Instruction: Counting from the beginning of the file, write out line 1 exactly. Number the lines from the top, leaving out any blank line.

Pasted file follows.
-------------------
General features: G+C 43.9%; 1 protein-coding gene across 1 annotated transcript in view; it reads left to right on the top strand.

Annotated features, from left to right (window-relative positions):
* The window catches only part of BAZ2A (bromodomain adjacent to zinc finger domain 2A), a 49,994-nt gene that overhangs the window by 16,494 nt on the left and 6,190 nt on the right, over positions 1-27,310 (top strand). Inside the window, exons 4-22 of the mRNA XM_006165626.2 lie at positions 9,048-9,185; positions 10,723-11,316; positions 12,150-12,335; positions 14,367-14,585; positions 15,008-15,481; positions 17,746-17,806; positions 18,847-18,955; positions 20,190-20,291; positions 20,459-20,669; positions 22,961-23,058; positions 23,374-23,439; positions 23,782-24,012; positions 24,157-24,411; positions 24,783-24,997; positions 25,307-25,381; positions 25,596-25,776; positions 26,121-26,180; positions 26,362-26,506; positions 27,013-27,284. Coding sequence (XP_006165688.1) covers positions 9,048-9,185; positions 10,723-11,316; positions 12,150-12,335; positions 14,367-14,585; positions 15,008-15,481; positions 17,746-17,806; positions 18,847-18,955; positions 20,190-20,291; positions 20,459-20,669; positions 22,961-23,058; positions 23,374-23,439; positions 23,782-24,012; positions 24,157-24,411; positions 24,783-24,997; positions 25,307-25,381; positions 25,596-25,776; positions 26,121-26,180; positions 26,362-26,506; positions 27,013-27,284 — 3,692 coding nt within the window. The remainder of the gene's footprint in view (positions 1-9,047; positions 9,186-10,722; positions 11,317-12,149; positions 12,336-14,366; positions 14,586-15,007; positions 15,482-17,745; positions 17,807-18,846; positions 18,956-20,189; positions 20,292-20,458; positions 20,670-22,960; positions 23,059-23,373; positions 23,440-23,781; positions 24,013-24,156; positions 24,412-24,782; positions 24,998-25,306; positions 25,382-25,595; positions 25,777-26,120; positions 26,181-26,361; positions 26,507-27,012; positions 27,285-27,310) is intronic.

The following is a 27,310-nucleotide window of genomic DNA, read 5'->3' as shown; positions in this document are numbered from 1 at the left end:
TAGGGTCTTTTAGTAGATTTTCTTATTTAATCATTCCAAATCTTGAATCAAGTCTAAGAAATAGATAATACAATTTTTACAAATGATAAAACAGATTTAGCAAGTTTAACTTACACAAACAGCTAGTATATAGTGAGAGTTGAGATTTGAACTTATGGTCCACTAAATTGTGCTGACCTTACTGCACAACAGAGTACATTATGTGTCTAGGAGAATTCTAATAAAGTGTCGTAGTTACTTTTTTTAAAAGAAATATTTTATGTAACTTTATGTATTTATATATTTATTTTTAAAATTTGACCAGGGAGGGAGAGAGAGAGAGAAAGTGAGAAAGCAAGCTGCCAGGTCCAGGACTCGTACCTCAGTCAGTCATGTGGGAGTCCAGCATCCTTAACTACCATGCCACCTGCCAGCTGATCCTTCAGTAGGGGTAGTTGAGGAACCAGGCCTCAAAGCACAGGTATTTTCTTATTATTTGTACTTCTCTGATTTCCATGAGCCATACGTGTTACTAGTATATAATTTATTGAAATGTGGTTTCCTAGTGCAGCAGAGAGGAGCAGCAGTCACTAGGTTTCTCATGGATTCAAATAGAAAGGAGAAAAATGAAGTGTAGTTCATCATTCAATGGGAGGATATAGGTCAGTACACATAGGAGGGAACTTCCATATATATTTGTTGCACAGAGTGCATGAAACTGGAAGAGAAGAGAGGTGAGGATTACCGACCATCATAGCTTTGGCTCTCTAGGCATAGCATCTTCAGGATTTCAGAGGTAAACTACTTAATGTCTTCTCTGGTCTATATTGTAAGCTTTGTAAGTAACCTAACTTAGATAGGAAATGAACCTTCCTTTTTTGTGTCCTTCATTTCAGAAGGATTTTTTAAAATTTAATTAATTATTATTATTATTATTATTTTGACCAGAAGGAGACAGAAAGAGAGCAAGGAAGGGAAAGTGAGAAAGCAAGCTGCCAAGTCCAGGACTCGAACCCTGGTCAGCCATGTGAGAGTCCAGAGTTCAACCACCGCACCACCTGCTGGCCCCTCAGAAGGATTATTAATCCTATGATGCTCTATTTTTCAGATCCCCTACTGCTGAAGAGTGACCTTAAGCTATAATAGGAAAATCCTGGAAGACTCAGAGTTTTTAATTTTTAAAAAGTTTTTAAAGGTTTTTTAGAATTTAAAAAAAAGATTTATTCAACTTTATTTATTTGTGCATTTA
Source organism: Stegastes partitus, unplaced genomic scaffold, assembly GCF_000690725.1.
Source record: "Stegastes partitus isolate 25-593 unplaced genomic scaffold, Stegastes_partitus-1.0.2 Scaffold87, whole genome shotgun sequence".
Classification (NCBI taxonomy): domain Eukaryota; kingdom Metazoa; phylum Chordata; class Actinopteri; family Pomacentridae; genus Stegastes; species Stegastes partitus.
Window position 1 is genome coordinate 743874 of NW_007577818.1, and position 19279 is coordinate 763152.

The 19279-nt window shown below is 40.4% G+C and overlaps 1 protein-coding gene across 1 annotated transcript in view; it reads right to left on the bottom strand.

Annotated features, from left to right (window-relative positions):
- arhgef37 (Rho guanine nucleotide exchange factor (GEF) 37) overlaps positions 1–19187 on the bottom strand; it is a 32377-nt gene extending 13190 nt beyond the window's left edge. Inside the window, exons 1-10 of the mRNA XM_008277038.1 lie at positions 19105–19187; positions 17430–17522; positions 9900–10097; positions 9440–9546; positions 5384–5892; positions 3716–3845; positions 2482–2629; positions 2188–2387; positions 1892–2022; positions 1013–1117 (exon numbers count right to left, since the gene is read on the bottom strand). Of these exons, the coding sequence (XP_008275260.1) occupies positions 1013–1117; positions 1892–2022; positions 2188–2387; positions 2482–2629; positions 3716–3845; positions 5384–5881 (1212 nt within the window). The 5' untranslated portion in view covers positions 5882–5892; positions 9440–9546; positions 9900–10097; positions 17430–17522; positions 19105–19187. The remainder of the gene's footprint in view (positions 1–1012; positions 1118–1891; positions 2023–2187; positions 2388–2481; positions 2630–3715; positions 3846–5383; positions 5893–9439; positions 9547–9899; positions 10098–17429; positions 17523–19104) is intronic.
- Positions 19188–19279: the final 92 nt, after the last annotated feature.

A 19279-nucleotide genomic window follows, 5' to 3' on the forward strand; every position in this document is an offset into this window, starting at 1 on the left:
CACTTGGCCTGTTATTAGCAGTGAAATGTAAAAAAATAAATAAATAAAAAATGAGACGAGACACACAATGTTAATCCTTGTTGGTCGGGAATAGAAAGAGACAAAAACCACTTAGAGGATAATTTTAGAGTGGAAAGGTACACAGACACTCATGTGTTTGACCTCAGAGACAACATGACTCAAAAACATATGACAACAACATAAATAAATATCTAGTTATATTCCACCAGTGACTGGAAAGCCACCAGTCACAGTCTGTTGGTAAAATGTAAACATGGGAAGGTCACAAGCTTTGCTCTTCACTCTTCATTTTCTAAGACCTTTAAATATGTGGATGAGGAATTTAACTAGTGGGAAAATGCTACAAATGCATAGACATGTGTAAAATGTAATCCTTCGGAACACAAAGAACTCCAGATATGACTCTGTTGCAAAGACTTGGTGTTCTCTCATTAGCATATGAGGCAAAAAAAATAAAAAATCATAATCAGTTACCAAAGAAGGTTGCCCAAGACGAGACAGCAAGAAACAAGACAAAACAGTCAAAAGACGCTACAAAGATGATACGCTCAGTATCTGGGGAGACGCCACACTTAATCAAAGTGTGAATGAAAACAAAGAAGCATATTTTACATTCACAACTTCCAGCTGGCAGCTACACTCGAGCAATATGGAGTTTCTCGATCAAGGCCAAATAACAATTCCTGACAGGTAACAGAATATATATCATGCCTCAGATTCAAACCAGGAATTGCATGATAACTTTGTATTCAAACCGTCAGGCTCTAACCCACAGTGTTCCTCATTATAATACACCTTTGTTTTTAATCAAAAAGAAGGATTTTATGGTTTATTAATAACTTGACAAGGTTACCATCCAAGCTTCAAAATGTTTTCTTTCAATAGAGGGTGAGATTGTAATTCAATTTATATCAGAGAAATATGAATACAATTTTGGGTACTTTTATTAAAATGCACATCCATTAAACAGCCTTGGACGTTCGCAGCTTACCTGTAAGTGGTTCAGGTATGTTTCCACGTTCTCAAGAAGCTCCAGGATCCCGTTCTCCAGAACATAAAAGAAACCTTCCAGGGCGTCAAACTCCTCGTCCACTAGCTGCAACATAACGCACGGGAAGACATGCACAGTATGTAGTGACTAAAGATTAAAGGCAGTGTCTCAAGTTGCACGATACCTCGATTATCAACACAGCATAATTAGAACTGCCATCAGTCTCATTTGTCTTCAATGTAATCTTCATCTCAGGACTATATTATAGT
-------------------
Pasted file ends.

General features: G+C 43.9%; 1 protein-coding gene across 1 annotated transcript in view; it reads left to right on the top strand.